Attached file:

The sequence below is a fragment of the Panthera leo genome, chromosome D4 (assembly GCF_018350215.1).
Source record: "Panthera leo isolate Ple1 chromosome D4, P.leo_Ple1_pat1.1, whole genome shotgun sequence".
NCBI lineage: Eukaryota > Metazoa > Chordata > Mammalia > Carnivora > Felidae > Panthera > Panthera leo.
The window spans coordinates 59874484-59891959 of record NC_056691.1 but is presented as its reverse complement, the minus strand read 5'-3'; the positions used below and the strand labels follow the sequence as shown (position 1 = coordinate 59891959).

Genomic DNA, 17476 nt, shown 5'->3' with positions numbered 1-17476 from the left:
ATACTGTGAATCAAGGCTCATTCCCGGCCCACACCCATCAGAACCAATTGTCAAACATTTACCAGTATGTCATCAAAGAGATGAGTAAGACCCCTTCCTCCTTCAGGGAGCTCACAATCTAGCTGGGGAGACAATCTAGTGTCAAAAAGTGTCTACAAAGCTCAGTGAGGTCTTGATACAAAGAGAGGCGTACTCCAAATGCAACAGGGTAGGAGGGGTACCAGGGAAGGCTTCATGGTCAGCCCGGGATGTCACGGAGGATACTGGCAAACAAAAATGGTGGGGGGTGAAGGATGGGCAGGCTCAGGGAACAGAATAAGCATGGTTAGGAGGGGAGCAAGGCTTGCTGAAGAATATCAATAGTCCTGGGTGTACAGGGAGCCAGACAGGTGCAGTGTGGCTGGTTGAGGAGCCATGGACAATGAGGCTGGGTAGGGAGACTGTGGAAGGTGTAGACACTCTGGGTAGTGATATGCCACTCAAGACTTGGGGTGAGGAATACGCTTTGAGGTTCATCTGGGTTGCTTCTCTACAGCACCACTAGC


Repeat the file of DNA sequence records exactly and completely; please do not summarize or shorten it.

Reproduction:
The sequence below is a fragment of the Panthera leo genome, chromosome D4 (assembly GCF_018350215.1).
Source record: "Panthera leo isolate Ple1 chromosome D4, P.leo_Ple1_pat1.1, whole genome shotgun sequence".
NCBI lineage: Eukaryota > Metazoa > Chordata > Mammalia > Carnivora > Felidae > Panthera > Panthera leo.
The window spans coordinates 59874484-59891959 of record NC_056691.1 but is presented as its reverse complement, the minus strand read 5'-3'; the positions used below and the strand labels follow the sequence as shown (position 1 = coordinate 59891959).

Genomic DNA, 17476 nt, shown 5'->3' with positions numbered 1-17476 from the left:
ATACTGTGAATCAAGGCTCATTCCCGGCCCACACCCATCAGAACCAATTGTCAAACATTTACCAGTATGTCATCAAAGAGATGAGTAAGACCCCTTCCTCCTTCAGGGAGCTCACAATCTAGCTGGGGAGACAATCTAGTGTCAAAAAGTGTCTACAAAGCTCAGTGAGGTCTTGATACAAAGAGAGGCGTACTCCAAATGCAACAGGGTAGGAGGGGTACCAGGGAAGGCTTCATGGTCAGCCCGGGATGTCACGGAGGATACTGGCAAACAAAAATGGTGGGGGGTGAAGGATGGGCAGGCTCAGGGAACAGAATAAGCATGGTTAGGAGGGGAGCAAGGCTTGCTGAAGAATATCAATAGTCCTGGGTGTACAGGGAGCCAGACAGGTGCAGTGTGGCTGGTTGAGGAGCCATGGACAATGAGGCTGGGTAGGGAGACTGTGGAAGGTGTAGACACTCTGGGTAGTGATATGCCACTCAAGACTTGGGGTGAGGAATACGCTTTGAGGTTCATCTGGGTTGCTTCTCTACAGCACCACTAGC